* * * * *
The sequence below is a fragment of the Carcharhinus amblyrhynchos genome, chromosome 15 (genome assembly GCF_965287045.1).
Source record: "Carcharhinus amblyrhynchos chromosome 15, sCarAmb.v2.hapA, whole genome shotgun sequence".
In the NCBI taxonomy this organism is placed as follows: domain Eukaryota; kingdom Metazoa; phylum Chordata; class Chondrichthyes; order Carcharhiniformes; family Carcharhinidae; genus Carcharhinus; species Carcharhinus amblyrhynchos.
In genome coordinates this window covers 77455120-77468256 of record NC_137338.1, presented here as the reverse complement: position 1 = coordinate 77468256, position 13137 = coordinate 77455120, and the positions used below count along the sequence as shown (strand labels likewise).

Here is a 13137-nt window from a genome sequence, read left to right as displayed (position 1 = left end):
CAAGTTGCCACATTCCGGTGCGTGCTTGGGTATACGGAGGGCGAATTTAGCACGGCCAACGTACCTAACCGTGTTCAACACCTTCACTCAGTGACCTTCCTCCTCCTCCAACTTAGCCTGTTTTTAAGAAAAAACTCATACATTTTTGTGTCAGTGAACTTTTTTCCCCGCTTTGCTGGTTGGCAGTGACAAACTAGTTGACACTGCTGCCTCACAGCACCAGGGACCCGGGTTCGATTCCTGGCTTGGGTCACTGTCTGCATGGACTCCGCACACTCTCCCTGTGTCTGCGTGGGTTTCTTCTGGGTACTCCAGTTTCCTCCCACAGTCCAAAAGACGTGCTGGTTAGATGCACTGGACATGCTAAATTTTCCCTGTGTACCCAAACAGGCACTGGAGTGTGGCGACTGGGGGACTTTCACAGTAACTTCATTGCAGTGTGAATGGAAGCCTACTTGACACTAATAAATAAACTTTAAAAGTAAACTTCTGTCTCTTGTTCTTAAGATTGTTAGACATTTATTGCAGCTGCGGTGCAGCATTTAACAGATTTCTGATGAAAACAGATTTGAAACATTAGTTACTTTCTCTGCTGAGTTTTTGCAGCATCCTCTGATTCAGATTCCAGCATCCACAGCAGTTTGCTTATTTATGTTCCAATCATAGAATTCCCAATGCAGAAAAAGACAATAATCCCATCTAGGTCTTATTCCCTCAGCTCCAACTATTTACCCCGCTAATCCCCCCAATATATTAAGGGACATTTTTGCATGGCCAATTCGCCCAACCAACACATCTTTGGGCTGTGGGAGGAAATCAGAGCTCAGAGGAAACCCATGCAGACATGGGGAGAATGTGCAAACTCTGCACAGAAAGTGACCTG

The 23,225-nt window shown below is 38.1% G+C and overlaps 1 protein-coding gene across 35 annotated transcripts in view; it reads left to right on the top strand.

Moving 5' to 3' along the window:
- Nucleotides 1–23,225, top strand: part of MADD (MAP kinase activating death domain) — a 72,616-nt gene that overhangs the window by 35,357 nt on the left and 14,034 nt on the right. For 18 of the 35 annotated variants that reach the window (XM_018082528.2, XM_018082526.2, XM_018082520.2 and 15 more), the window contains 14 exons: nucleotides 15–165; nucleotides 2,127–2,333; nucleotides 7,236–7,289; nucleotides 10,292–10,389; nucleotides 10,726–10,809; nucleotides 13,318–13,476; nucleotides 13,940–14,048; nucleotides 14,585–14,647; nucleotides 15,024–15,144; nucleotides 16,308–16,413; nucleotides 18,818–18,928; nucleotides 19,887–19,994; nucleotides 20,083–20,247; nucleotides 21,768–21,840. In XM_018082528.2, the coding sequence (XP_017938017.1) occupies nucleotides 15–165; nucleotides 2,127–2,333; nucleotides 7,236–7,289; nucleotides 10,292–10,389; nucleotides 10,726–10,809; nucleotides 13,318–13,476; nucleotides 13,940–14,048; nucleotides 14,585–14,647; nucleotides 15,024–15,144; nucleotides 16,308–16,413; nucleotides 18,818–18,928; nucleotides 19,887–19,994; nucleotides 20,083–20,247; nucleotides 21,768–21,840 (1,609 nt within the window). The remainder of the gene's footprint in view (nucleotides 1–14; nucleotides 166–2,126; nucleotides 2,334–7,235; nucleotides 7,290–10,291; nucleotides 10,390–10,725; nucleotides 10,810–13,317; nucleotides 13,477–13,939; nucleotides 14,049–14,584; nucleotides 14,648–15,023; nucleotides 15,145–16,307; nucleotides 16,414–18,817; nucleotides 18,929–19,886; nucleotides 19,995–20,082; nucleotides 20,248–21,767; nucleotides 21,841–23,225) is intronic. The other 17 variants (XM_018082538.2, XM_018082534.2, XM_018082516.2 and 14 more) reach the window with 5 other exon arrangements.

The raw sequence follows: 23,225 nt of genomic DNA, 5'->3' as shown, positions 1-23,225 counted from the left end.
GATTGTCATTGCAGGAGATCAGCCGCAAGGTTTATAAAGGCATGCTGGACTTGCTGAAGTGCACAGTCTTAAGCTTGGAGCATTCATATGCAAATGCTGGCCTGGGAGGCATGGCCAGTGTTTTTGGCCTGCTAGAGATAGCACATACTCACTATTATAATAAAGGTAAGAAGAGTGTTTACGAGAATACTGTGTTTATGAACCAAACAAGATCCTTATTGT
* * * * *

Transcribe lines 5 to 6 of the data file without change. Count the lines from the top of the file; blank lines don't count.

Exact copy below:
Here is a 13137-nt window from a genome sequence, read left to right as displayed (position 1 = left end):
CAAGTTGCCACATTCCGGTGCGTGCTTGGGTATACGGAGGGCGAATTTAGCACGGCCAACGTACCTAACCGTGTTCAACACCTTCACTCAGTGACCTTCCTCCTCCTCCAACTTAGCCTGTTTTTAAGAAAAAACTCATACATTTTTGTGTCAGTGAACTTTTTTCCCCGCTTTGCTGGTTGGCAGTGACAAACTAGTTGACACTGCTGCCTCACAGCACCAGGGACCCGGGTTCGATTCCTGGCTTGGGTCACTGTCTGCATGGACTCCGCACACTCTCCCTGTGTCTGCGTGGGTTTCTTCTGGGTACTCCAGTTTCCTCCCACAGTCCAAAAGACGTGCTGGTTAGATGCACTGGACATGCTAAATTTTCCCTGTGTACCCAAACAGGCACTGGAGTGTGGCGACTGGGGGACTTTCACAGTAACTTCATTGCAGTGTGAATGGAAGCCTACTTGACACTAATAAATAAACTTTAAAAGTAAACTTCTGTCTCTTGTTCTTAAGATTGTTAGACATTTATTGCAGCTGCGGTGCAGCATTTAACAGATTTCTGATGAAAACAGATTTGAAACATTAGTTACTTTCTCTGCTGAGTTTTTGCAGCATCCTCTGATTCAGATTCCAGCATCCACAGCAGTTTGCTTATTTATGTTCCAATCATAGAATTCCCAATGCAGAAAAAGACAATAATCCCATCTAGGTCTTATTCCCTCAGCTCCAACTATTTACCCCGCTAATCCCCCCAATATATTAAGGGACATTTTTGCATGGCCAATTCGCCCAACCAACACATCTTTGGGCTGTGGGAGGAAATCAGAGCTCAGAGGAAACCCATGCAGACATGGGGAGAATGTGCAAACTCTGCACAGAAAGTGACCTG